This is it.
The time has come to discuss:
And my God is…
You might think I mean that he’s my idol.
Not quite in a “You shall have no other Gods before me” kind of way, but an idol nonetheless…
And maybe he is.
As far as actors go, he is God.
He is King.
He is everything.
Those of us who do tread the boards from time to time, wish we were as disciplined, talented and engaging as this thespian.
I’m speaking for a lot of other people here, but I stand by this claim.
Last week, I got to watch the deity onstage.
For the first time in my life.
And I was in heaven.
If you watched the first two clips I embedded in today’s post, you’ll have a sense of the show that I saw.
Nice Fish is a play that he has co-written with the prose-poet Louis Jenkins and if you had no idea what was happening in those Tony acceptance speeches (which were also written by Jenkins), you’re likely to be as equally befuddled in the Harold Pinter theatre.
Even if you are completely lost and confounded by the whole experience, the one thing that is clear is that Mark Rylance is a breath of fresh, frosty, ice-fishing air.
Bruce Springsteen has been in Australia lately.
I know this because a couple of friends who idolise him have been posting pictures and videos and comments after having seen him live.
Or perhaps it would be more accurate to say “after having experienced him live”.
It seems like he’s worth every bit of adoration – the man knows how to entertain!
We’re very lucky – those friends and I – that we’ve had the opportunity to watch and learn from our idols.
And that they haven’t disappointed.
We’ve enjoyed the performances they’ve delivered, we’ve learnt from them and we’ve watched in awe as they deliver the kind of power that we’d expect from each of them.
But we do know how lucky we are.
Firstly, for any number of reasons, many others are without the same opportunities – through distance or cost or merely because their idol is no longer living.
We are also lucky because our idols did not disappoint.
How common is the story of a less than stellar performance from one you’d expect better of?
Or the story of a hero who disgraces themselves?
The disappointment is one that leaves you, the worshipper, at a loss.
Were you wrong to have ever held this person in high esteem?
Does their deceit taint your adoration?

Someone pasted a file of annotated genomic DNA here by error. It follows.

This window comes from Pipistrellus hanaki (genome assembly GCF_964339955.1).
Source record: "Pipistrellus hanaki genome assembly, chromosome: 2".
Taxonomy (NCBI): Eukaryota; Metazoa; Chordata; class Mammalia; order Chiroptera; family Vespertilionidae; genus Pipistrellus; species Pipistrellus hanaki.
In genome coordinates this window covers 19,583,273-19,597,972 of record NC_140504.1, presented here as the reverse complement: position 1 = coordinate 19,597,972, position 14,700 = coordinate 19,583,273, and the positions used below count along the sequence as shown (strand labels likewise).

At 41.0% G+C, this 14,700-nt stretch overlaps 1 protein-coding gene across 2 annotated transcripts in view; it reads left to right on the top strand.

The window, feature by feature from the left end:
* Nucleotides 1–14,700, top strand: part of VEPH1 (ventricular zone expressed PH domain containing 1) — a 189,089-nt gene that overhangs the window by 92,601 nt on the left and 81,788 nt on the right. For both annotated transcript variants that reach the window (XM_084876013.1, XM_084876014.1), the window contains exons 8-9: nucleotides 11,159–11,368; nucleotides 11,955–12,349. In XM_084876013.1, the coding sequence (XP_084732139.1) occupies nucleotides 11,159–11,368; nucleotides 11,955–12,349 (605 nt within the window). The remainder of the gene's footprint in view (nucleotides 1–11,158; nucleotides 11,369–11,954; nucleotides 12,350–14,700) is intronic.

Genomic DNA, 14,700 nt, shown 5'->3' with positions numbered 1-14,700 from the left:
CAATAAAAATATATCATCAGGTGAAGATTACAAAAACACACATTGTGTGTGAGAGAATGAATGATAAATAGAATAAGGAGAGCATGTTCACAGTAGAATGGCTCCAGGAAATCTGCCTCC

Are you still able to find, in some aspect of their life, or work, or whatever you valued about them, something to value?
For all my talking around the notion of G-d though, I think it may actually be most relevant here.
What is G-d?
At the Shul of Tash, I believe that the notion of a “God” is actually about a spiritual faith.
Some people find it within – introspectively.
Some people find it without – as G-d.
I think it’s the same thing.
We just call it something different.
When I watched Mark Rylance, live, for the first time, I struggled to focus on anything much more.
I was with my Messiah.
I had been so ready for this experience – anticipating it for months, readying myself for the excitement, preparing myself for the reality – that entering the theatre was like walking into a shul.
Nothing actually happens when you enter a shul (or a church, or a mosque, or a temple, or any other holy building), but it can feel like there’s a shift in the air.
And all my energy focussed on one figure.
One thing – Rylance.
His every word, his every action, his every movement, held my attention and captivated my imagination.
I do want to make one thing clear though –
Just as I believe that organised religion can actually be as dangerous as it can be wonderful, I also believe that holding people so high above oneself can be.
Because if you believe that they can do no wrong, then they have no accountability…
But, on the flipside, if you can find things within other people to admire so deeply that it inspires you to achieve things with your life, or even just to further yourself in some small way, then that is a positive that should be celebrated.
You don’t have to believe that Rylance is a God.
Or is G-d.
You don’t have to idolise anyone.
You don’t have to believe in G-d, or spiritualism or meditation.
But here, at the Shul of Tash, we value the betterment of ourselves and of other people.
If you need to hyperventilate with excitement about the prospect of seeing Mark Rylance in Nice Fish or experiencing Bruce Springsteen on tour or watching Usain Bolt run, then do it.
Just don’t forget how to open your mind to other people’s views too.
If they tell you that Mark Rylance isn’t the best actor in the world, challenge your internal desire to decry “Witchcraft!” and take in their perspective.
You don’t have to agree with everyone, but we owe each other’s views equal airing.
After all, there is no one true G-d… *
*No other Rabbi is going to 100% agree with that statement, which is why I maintain that I am Rabbit Ash, not Rabbi Tash.